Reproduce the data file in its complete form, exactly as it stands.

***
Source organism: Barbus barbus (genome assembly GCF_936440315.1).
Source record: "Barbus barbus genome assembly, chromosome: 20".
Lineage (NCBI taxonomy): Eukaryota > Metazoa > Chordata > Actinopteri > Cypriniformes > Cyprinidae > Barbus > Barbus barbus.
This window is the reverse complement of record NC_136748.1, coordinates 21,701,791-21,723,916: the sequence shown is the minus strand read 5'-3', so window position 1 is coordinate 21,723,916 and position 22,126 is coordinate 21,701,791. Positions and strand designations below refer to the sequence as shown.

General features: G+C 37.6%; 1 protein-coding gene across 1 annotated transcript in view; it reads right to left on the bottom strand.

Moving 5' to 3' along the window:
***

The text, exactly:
Source organism: Barbus barbus (genome assembly GCF_936440315.1).
Source record: "Barbus barbus genome assembly, chromosome: 20".
Lineage (NCBI taxonomy): Eukaryota > Metazoa > Chordata > Actinopteri > Cypriniformes > Cyprinidae > Barbus > Barbus barbus.
This window is the reverse complement of record NC_136748.1, coordinates 21,701,791-21,723,916: the sequence shown is the minus strand read 5'-3', so window position 1 is coordinate 21,723,916 and position 22,126 is coordinate 21,701,791. Positions and strand designations below refer to the sequence as shown.

General features: G+C 37.6%; 1 protein-coding gene across 1 annotated transcript in view; it reads right to left on the bottom strand.

Moving 5' to 3' along the window: